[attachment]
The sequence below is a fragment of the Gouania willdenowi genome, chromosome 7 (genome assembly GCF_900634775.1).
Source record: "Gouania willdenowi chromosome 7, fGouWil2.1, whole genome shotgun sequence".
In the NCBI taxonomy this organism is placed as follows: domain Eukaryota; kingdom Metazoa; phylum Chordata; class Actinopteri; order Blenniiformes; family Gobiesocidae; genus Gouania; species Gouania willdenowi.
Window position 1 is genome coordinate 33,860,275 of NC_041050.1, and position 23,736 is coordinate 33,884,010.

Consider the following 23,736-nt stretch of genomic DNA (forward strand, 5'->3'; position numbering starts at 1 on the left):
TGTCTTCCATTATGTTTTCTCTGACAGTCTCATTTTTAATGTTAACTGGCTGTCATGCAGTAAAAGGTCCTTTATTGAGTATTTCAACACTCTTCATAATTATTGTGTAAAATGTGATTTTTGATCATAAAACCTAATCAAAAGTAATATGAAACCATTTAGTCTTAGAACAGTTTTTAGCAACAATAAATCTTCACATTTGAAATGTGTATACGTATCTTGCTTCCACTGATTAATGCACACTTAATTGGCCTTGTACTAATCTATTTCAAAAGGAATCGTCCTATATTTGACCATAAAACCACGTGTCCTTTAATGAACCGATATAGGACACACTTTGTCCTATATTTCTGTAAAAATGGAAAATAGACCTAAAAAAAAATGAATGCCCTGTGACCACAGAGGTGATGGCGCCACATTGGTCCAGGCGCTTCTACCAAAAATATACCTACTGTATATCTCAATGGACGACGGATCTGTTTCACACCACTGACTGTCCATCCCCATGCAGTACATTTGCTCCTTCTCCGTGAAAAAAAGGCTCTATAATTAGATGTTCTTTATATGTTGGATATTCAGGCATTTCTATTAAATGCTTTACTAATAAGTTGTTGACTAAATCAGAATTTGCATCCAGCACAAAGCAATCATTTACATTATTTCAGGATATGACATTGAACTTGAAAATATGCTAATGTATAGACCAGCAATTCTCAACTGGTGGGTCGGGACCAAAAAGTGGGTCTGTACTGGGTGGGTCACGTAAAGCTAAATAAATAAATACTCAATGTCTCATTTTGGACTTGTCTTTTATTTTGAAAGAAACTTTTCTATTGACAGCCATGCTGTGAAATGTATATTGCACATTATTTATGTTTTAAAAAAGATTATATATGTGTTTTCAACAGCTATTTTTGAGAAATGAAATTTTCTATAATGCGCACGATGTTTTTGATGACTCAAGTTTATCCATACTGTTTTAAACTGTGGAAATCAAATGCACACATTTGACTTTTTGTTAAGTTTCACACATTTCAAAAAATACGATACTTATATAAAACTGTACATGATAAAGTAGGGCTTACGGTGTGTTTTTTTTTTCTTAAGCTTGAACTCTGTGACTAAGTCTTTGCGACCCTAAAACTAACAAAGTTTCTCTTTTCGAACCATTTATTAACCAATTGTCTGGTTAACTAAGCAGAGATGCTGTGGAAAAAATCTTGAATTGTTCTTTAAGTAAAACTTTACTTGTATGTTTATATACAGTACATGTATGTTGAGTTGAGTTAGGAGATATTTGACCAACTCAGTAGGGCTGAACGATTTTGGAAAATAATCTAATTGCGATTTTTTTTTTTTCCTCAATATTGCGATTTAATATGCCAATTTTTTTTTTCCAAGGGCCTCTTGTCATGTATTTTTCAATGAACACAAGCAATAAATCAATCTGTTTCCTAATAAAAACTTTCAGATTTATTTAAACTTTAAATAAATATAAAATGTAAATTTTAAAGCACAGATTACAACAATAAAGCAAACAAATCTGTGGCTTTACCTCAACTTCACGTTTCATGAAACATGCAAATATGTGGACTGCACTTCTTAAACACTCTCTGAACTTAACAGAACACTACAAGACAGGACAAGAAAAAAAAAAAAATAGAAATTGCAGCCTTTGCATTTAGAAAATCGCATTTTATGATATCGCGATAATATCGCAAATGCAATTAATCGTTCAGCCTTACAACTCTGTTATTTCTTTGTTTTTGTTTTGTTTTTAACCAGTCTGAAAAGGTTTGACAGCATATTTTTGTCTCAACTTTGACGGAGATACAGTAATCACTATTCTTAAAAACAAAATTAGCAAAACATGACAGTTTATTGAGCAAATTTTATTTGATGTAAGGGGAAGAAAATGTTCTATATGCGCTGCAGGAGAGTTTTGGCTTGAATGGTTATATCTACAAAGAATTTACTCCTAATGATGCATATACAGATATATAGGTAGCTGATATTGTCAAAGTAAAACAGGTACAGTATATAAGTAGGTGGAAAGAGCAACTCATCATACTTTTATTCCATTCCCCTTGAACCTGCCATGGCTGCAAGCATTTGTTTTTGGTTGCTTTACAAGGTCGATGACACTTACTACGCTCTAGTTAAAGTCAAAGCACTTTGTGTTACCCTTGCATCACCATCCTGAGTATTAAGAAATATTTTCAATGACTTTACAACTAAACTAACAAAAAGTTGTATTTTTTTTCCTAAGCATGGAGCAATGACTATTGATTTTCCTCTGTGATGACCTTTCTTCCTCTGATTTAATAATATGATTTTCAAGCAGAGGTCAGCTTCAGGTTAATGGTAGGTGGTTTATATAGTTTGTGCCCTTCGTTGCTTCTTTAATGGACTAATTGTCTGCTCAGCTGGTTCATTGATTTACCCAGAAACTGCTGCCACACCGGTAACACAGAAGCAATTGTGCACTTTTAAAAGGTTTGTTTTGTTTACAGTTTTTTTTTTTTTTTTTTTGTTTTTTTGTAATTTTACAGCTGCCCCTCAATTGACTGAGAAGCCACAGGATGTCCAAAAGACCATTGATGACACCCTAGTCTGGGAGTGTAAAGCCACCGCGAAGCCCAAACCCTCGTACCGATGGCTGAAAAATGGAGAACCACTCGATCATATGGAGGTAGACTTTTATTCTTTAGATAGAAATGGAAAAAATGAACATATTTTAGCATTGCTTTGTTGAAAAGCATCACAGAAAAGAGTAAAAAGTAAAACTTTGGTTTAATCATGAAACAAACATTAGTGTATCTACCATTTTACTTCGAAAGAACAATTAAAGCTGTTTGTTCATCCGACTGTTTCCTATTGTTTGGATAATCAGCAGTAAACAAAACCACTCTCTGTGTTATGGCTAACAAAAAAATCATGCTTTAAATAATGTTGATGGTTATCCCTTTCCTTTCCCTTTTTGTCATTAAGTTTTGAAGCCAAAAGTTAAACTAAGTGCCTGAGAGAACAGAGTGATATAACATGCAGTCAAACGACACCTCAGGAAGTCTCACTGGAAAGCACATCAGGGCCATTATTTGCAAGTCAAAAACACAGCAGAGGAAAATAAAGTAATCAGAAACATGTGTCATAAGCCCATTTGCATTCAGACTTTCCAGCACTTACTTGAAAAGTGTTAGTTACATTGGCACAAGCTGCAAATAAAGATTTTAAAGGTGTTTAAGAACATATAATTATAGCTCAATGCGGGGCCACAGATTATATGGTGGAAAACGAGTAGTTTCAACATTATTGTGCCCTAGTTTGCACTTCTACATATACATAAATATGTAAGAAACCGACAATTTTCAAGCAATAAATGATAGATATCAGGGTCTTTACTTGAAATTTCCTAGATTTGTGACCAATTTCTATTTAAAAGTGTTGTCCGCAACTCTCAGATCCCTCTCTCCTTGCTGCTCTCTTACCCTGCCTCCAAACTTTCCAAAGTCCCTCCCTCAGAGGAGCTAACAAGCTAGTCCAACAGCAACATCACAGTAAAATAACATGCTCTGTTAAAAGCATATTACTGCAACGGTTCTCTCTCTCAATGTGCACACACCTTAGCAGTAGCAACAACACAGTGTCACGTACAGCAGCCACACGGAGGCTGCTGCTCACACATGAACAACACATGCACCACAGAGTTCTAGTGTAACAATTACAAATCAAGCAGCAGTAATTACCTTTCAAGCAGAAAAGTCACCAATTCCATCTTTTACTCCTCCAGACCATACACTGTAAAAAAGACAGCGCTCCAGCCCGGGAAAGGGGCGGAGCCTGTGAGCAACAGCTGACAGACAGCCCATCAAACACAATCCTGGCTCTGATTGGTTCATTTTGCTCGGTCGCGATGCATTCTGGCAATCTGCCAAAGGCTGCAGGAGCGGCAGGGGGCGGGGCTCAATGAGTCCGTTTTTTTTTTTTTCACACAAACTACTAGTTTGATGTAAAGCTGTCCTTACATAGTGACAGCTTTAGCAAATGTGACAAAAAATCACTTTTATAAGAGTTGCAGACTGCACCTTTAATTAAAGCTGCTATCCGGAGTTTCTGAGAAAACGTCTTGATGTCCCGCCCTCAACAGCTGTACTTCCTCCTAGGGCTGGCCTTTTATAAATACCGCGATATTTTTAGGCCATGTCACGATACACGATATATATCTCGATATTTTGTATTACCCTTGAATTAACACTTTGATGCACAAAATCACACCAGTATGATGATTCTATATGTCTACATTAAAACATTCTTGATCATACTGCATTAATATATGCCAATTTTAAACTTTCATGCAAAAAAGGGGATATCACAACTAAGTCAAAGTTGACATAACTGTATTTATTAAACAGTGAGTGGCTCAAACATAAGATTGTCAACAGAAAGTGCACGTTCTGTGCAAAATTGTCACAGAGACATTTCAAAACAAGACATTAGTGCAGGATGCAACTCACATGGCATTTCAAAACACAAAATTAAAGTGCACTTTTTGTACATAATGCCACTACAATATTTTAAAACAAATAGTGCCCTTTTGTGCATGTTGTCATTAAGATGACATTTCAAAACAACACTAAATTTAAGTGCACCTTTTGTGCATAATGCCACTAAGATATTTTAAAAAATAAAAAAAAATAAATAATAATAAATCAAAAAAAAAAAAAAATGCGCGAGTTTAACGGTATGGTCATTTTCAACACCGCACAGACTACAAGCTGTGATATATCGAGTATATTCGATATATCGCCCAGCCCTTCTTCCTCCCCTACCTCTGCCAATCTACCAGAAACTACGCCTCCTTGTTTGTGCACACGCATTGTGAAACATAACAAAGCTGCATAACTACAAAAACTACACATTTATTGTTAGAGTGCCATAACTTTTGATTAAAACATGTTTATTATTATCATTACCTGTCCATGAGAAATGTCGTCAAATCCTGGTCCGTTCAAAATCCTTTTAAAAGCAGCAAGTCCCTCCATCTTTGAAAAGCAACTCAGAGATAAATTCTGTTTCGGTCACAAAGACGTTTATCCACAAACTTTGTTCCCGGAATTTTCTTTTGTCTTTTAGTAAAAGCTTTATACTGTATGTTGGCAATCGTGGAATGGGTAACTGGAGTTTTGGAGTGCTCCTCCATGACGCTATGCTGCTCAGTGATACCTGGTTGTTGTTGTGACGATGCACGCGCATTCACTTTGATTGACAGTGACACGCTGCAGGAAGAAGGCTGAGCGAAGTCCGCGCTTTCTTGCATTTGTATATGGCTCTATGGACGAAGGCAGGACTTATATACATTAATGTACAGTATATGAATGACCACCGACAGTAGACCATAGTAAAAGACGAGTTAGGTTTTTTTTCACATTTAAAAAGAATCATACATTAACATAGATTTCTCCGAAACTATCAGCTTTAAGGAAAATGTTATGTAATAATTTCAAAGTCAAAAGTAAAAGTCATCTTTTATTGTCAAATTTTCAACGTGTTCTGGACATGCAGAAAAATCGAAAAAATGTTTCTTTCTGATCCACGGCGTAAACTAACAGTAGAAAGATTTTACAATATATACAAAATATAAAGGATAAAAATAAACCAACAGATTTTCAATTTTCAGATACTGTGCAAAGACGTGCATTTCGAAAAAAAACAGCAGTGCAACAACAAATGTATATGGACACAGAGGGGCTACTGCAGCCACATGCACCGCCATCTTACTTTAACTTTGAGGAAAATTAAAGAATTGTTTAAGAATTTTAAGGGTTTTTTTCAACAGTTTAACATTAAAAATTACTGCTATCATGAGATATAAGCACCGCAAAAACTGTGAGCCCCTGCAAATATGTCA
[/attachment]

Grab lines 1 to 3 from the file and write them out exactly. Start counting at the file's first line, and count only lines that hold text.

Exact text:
The sequence below is a fragment of the Gouania willdenowi genome, chromosome 7 (genome assembly GCF_900634775.1).
Source record: "Gouania willdenowi chromosome 7, fGouWil2.1, whole genome shotgun sequence".
In the NCBI taxonomy this organism is placed as follows: domain Eukaryota; kingdom Metazoa; phylum Chordata; class Actinopteri; order Blenniiformes; family Gobiesocidae; genus Gouania; species Gouania willdenowi.